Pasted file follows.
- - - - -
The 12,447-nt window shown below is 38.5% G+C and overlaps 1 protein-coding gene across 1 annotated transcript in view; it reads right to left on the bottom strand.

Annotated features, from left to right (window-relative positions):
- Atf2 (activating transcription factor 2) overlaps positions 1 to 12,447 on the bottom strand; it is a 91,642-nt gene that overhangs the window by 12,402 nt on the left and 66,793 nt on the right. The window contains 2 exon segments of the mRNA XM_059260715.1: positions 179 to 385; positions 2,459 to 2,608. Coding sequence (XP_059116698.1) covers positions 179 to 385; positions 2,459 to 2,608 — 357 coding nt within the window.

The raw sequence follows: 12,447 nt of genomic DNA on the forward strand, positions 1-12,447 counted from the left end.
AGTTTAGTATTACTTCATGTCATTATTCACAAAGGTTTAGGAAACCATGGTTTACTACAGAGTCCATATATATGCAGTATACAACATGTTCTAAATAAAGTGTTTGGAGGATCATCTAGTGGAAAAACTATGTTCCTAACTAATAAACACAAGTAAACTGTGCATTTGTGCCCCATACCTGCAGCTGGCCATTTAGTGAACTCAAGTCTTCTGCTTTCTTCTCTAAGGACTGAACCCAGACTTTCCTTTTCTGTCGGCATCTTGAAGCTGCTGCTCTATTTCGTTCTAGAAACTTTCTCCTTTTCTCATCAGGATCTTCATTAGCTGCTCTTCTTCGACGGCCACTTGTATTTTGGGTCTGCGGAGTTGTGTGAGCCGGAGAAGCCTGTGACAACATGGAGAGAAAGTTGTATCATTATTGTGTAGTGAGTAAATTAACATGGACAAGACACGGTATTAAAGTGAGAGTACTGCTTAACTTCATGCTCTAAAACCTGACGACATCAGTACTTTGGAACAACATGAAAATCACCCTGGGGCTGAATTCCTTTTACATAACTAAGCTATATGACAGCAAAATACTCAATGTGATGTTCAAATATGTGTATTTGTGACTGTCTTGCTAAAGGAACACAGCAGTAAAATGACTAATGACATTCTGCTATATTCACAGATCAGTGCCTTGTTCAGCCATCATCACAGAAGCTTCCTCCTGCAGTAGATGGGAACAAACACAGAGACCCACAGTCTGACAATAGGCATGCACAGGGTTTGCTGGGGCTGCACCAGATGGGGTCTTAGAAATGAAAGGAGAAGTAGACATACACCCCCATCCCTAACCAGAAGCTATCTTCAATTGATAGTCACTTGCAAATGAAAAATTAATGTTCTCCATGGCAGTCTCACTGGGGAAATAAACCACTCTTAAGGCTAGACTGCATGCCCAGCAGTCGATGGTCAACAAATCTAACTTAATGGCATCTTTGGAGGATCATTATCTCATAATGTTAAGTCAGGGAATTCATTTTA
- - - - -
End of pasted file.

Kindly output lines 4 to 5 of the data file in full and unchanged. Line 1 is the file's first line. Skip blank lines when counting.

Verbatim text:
The raw sequence follows: 12,447 nt of genomic DNA on the forward strand, positions 1-12,447 counted from the left end.
AGTTTAGTATTACTTCATGTCATTATTCACAAAGGTTTAGGAAACCATGGTTTACTACAGAGTCCATATATATGCAGTATACAACATGTTCTAAATAAAGTGTTTGGAGGATCATCTAGTGGAAAAACTATGTTCCTAACTAATAAACACAAGTAAACTGTGCATTTGTGCCCCATACCTGCAGCTGGCCATTTAGTGAACTCAAGTCTTCTGCTTTCTTCTCTAAGGACTGAACCCAGACTTTCCTTTTCTGTCGGCATCTTGAAGCTGCTGCTCTATTTCGTTCTAGAAACTTTCTCCTTTTCTCATCAGGATCTTCATTAGCTGCTCTTCTTCGACGGCCACTTGTATTTTGGGTCTGCGGAGTTGTGTGAGCCGGAGAAGCCTGTGACAACATGGAGAGAAAGTTGTATCATTATTGTGTAGTGAGTAAATTAACATGGACAAGACACGGTATTAAAGTGAGAGTACTGCTTAACTTCATGCTCTAAAACCTGACGACATCAGTACTTTGGAACAACATGAAAATCACCCTGGGGCTGAATTCCTTTTACATAACTAAGCTATATGACAGCAAAATACTCAATGTGATGTTCAAATATGTGTATTTGTGACTGTCTTGCTAAAGGAACACAGCAGTAAAATGACTAATGACATTCTGCTATATTCACAGATCAGTGCCTTGTTCAGCCATCATCACAGAAGCTTCCTCCTGCAGTAGATGGGAACAAACACAGAGACCCACAGTCTGACAATAGGCATGCACAGGGTTTGCTGGGGCTGCACCAGATGGGGTCTTAGAAATGAAAGGAGAAGTAGACATACACCCCCATCCCTAACCAGAAGCTATCTTCAATTGATAGTCACTTGCAAATGAAAAATTAATGTTCTCCATGGCAGTCTCACTGGGGAAATAAACCACTCTTAAGGCTAGACTGCATGCCCAGCAGTCGATGGTCAACAAATCTAACTTAATGGCATCTTTGGAGGATCATTATCTCATAATGTTAAGTCAGGGAATTCATTTTA